Difficulty urinating: 10 possible explanations
Posted by Be Fit on May 30th, 2019
Difficulty urinating: 10 possible explanations
Urination is part of our natural and spontaneous needs. Sometimes urination can be painful or difficult. Here are 10 possible explanations.
Urinary tract infection: cystitis
Relatively frequent and usually not serious, cystitis in women is mainly manifested by burning on urination, an increase in the frequency of need and urine disorders (or even containing blood). Involved: germs from the digestive tract that colonize the bladder upward. "Cystitis is more common in young women and postmenopausal women, and generally, appropriate antibiotic therapy will stop the infection," says urologist-surgeon Dr. Amsellem-Ouazana. It is also important to follow some dietary and hygiene rules such as drinking enough water and thinking about going to the bathroom after sex. Note: some hygiene products used for personal hygiene can promote the recurrence of urinary tract infections. This is the case of wipes, deodorants, sprays or gynecological soaps when used daily ... An excess of personal hygiene and practices such as douches, for example, are also to be avoided because they cause an imbalance microbial flora.
A urinary infection in humans: prostatitis
In men, the infection of the prostate or prostatitis causes, in addition to the symptoms of cystitis, a sometimes high fever accompanied by chills. Difficulty in urination can be extreme, going as far as the impossibility of urination. "In this case also, antibiotic treatment is necessary.If unable to urinate, emergency consultation is required so that the urologist empty the bladder by placing a catheter or a catheter," says Dr. Amsellem- Ouazana.
Another human infection: urethritis
It is a sexually transmitted infection (STI) that causes inflammation of the urethra. Urethritis may be manifested by urethral burns and discharge but may be asymptomatic. Urethritis mainly affects men. It is no longer germs of digestive origin but of germs contracted during unprotected sex. This type of infection is treated with antibiotic treatment adapted to these particular germs.
Renal infection: pyelonephritis
Neglected cystitis can sometimes be complicated by kidney involvement: it is called pyelonephritis. Other symptoms appear such as fever, chills, nausea and especially lower back pain. Again, antibiotic treatment is prescribed after further examinations. "Pyelonephritis can also occur as a result of renal colic, in which case urgent surgical management is required," says Dr. Amsellem-Ouazana.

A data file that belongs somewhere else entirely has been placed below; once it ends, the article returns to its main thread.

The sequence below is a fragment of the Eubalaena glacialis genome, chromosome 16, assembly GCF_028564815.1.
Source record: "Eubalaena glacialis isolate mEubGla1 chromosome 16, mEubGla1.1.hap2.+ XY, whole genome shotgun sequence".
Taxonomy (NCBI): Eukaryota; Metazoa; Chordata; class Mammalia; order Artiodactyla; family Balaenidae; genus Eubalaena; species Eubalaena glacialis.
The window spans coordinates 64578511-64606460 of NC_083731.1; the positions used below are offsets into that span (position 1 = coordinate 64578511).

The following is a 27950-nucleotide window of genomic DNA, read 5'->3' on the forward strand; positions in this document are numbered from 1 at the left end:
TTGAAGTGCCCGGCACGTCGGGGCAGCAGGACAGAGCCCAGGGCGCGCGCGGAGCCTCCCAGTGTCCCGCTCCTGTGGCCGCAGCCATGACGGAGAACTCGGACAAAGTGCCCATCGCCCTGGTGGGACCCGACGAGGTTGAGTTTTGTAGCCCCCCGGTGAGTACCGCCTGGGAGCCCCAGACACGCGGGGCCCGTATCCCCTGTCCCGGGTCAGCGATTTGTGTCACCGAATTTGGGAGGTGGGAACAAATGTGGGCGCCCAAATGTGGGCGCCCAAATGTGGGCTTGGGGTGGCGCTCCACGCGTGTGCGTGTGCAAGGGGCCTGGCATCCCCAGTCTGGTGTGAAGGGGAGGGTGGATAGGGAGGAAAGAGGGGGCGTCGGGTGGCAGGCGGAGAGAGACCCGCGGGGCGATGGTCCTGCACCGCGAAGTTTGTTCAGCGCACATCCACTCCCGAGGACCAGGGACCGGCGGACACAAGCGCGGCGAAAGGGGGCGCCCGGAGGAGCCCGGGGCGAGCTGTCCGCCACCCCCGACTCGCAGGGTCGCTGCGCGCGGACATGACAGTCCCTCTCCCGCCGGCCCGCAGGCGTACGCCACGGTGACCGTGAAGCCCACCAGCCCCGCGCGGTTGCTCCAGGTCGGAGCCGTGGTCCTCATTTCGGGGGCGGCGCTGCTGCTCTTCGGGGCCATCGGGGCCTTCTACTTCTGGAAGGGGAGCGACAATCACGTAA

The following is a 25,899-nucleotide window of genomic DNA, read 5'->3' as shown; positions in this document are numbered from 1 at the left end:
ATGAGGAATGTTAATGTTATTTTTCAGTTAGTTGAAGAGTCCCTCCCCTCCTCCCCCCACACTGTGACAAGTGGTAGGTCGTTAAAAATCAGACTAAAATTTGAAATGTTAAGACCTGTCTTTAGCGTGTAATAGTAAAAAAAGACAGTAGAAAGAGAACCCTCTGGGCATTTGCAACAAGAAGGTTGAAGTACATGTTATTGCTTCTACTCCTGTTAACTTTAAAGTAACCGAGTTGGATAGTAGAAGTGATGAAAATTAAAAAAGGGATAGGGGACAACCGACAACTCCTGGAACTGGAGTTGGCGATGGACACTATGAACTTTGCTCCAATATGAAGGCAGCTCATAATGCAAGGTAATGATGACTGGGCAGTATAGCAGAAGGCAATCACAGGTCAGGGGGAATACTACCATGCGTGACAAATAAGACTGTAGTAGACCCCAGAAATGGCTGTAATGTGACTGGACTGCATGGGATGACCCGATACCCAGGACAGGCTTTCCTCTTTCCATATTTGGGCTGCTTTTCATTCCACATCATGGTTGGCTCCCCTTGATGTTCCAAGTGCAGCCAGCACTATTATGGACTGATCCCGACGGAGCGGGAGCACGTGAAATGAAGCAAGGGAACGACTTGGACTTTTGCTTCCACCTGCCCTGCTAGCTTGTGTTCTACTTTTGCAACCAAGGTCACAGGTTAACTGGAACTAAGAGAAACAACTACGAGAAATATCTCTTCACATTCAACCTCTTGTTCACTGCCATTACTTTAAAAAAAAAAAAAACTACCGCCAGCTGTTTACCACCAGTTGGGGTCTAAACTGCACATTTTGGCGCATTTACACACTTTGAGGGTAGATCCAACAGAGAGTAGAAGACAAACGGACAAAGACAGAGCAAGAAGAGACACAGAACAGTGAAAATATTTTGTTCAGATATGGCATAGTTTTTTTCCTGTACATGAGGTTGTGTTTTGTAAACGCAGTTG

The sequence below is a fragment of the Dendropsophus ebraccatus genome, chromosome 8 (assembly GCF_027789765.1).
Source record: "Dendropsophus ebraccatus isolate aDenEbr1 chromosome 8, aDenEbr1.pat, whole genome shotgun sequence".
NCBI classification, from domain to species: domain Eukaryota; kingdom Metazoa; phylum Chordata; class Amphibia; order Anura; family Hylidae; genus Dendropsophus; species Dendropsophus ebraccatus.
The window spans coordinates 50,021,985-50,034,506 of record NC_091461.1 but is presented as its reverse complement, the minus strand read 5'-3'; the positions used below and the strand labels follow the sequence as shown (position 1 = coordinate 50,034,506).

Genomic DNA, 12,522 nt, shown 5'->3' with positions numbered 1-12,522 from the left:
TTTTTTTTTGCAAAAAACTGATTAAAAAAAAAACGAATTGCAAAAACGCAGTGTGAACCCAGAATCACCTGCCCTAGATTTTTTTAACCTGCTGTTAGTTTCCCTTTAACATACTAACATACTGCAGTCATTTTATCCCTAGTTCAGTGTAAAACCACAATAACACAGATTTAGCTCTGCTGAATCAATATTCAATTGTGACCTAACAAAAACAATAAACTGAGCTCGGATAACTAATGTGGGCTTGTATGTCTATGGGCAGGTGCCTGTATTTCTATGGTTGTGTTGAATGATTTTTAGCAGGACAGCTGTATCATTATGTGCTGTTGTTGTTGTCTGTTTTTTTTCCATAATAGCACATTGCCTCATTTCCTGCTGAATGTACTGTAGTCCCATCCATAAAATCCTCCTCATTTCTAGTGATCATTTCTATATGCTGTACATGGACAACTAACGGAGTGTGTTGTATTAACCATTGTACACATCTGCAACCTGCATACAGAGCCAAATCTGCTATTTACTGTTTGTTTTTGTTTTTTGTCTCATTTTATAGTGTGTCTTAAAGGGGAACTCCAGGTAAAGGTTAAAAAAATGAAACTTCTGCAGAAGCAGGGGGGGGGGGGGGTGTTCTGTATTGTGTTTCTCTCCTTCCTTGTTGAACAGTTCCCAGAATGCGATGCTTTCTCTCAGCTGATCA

The painful bladder syndrome
Formerly called interstitial cystitis, painful bladder syndrome affects women in 90% of cases. The symptoms are marked and disabling. These are very common and painful urges to urinate in the absence of any urinary tract infection. The urination relieves the pains but these reappear almost immediately. This syndrome should not be confused with that of overactive bladder where urination is urgent, frequent, but not painful. Sometimes difficult to diagnose and treat, this syndrome requires long-term care. "Techniques such as bladder dilation, taking specific medications or instilling products directly into the bladder help to calm painful episodes but do not always solve the problem forever".
Apart from its infection (prostatitis, see above), prostatic pathologies can lead to difficulty urinating. This is the case of the adenoma of the prostate or benign prostatic hypertrophy. In this type of problem, urges to urinate are more common, including at night. Often, the bladder does not empty properly. Specific drugs exist and will be prescribed. "If the treatment proves to be insufficient, a surgical intervention can then be considered," adds Dr. Amsellem-Ouazana. Note that prostate cancer does not usually cause urinary symptoms. "This is why it must be screened systematically, because when it is responsible for difficulties in urinating, the stage is usually already advanced."
The stones form in the kidneys. When they migrate to the bladder, they can be responsible for nephritic colic, often very painful. When stones approach the bladder, the pain can make room for frequent urges to urinate. "If they are stuck in the urethra, there are difficulties in urinating, there is also blood in the urine, and if the calculi do not clear naturally, surgery by natural means may be necessary." says Dr. Amsellem-Ouazana.
Bladder stones (or urolithiasis)
It is most often a human pathology. Bladder stones have nothing to do with kidney stones. They are formed by stagnation of urine in the bladder and may be the consequence of an adenoma of the prostate or a narrowing of the urethra. "They are manifested by urinary discomfort, burns, or even blood in the urine.A surgical intervention coupled with the treatment of the cause is most often necessary."
Benign or malignant, a tumor can cause urinary difficulties. The bleeding of the tumor causes clots whose elimination after urination can be painful. If you notice blood in your urine or pain when you urinate, it may be a kidney or bladder tumor. In general, the presence of blood in the urine - even in small quantities - should lead to consulting an urologist to perform a complete assessment in search of the cause of bleeding.
Some treatments used in chemotherapy for example can create an inflammation of the bladder and make urination painful. In addition, the fall of the immune system also makes the body more vulnerable to infections of all kinds.
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Joined: May 30th, 2019
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